Richard Karmel: Companies should “know and show” with regards to human rights impacts

Richard Karmel is the Global Head of Human Rights at Mazars LLP and alongside his team has devised innovative services to help companies and banks manage the risks to their reputations, whilst ensuring compliance with their social and environmental obligations.

UN Guiding Principles on Business and Human Rights

The overarching philosophy behind the United Nations Guiding Principles on Business and Human Rights (UNGPs) for companies is that companies should understand the impacts, or potential impacts, that can arise from their own or through the business relationships connected to those operations, and they should report on the key elements; “know and show.”

UNGP 15 states that: “In order to meet their responsibility to respect human rights, business enterprises should have in place policies and processes appropriate to their size and circumstances” with the linked commentary that: “Business enterprises need to know and show that they respect human rights. They cannot do so unless they have certain policies and processes in place.” The premise is that unless a company can demonstrate that it respects human rights its claim that it does will remain just that and not a fact.

Why should a Company disclose its Human Rights impact?

So what’s in it for the company to potentially publicly disclose its human rights impacts or what could be its potential human rights impacts?

Currently company reporting on respect for human rights is sporadic.  Many companies publish their codes of conduct but very few report on their effectiveness.  In publishing these codes, do these companies think that this is sufficient to persuade their stakeholders that this is enough to demonstrate their respect for human rights?

Do they believe that their stakeholders will not wonder how effectively that code of conduct is monitored and enforced?

Companies are making progress on Human Rights

Until a few years ago, companies wouldn’t have even bothered publishing these codes; in fact, the majority still don’t.  But reporting on human rights is a journey; every year should demonstrate incremental improvement over the previous year.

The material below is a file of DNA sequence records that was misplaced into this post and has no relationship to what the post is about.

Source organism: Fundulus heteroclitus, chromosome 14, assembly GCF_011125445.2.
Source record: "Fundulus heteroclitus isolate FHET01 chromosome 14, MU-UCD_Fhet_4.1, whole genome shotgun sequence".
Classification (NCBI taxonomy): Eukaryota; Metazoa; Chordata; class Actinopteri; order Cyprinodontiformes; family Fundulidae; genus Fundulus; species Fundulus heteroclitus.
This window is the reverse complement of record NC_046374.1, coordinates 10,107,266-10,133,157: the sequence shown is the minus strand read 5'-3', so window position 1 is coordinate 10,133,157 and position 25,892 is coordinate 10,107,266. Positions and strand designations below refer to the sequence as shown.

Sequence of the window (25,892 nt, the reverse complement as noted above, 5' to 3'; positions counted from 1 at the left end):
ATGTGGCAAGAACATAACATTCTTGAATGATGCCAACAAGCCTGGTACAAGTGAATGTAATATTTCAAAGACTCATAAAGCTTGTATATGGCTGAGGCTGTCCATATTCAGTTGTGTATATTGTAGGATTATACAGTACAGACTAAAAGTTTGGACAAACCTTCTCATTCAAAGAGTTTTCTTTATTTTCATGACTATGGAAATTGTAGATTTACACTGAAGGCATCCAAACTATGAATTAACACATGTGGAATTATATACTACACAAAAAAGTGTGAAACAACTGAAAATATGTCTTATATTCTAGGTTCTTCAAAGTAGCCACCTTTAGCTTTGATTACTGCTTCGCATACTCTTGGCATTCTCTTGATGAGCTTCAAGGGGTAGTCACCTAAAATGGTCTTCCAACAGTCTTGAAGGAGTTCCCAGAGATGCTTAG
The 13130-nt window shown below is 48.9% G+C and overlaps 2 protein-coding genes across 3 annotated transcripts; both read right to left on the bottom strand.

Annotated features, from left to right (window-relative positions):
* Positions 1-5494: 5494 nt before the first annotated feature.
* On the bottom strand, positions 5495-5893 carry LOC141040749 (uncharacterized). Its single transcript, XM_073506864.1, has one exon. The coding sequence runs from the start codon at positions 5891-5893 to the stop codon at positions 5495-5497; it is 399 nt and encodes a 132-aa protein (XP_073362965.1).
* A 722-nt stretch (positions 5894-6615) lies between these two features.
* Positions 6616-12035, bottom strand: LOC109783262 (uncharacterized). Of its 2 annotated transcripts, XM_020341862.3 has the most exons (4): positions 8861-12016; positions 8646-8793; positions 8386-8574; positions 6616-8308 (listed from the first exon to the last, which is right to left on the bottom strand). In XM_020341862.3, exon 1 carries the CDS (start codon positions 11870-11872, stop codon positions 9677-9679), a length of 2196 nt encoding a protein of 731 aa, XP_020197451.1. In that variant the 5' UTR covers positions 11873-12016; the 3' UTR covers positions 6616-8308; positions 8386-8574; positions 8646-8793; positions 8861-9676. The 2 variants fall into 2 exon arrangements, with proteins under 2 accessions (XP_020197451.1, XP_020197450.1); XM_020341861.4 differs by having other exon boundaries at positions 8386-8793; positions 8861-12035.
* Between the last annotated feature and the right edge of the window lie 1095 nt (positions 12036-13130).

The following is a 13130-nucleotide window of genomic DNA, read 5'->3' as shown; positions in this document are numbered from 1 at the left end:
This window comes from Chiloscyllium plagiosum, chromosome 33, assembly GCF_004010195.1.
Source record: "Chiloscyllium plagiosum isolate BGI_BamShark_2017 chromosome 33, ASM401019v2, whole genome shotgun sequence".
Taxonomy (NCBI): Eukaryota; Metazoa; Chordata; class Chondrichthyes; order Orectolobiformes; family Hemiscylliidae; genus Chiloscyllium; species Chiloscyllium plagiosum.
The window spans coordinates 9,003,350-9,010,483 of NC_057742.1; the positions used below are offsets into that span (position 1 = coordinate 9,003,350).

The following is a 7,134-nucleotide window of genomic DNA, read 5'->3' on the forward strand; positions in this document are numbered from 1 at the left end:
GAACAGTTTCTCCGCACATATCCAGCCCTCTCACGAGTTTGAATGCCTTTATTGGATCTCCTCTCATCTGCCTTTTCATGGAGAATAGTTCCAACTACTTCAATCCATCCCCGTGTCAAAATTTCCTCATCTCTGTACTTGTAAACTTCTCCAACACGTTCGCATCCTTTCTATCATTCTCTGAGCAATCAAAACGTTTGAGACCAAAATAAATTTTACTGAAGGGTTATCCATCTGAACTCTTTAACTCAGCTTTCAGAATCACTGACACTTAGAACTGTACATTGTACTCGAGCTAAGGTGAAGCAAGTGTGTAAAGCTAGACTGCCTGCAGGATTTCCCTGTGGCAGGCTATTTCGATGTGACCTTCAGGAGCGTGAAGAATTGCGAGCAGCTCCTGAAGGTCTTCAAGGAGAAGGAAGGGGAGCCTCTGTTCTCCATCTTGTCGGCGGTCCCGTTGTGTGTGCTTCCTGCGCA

However, a company that is confident enough in itself, its products, its brands and its strategy will not shy away from fair and balanced reporting.  Stakeholders are all the time becoming more educated in the operations of companies as corporate transparency increases.

Whether companies like it or not, many more people are finding out what companies are really like through widespread use of social media and through the increasing skills of Non-Government Organisations (NGOs).

If you don’t tell people about your Human Rights, others will

So what is becoming increasingly self evident is that if a company isn’t able to tell to its stakeholders a credible story about itself then there are plenty of individuals and organisations ready to do it for them.

In this age of transparency, companies that try to avoid talking about their negative human rights impacts are gambling with their company’s reputation.  Hiding the truth, and hoping that everyone will forget about severe impacts may have been possible a few years ago.

In particular because most human rights abuses take place in jurisdictions where the state is able to protect its citizens, whilst communication of what took place in these states was sporadic or not considered newsworthy.  However, in this age of social media and the ever-increasing use of smart phones across the globe, the odds are against hiding and hoping!

So what should companies do?

It would be trite to say, just report. However, if the company were to truthfully report about the impact, how it happened, how the company is trying to remediate the damage and the new processes that it is going to implement to use its best efforts to make sure it doesn’t happen again, isn’t is just possible that stakeholders may have greater confidence in this and all the other reporting that the company makes?

Reporting in this fair and balanced way will increase engagement and will lend itself to building greater trust with its stakeholders.  And, of course, many studies show that where there is greater trust there is greater profitability.

Richard Karmel

Richard.karmel@mazars.co.uk

Mazars LLP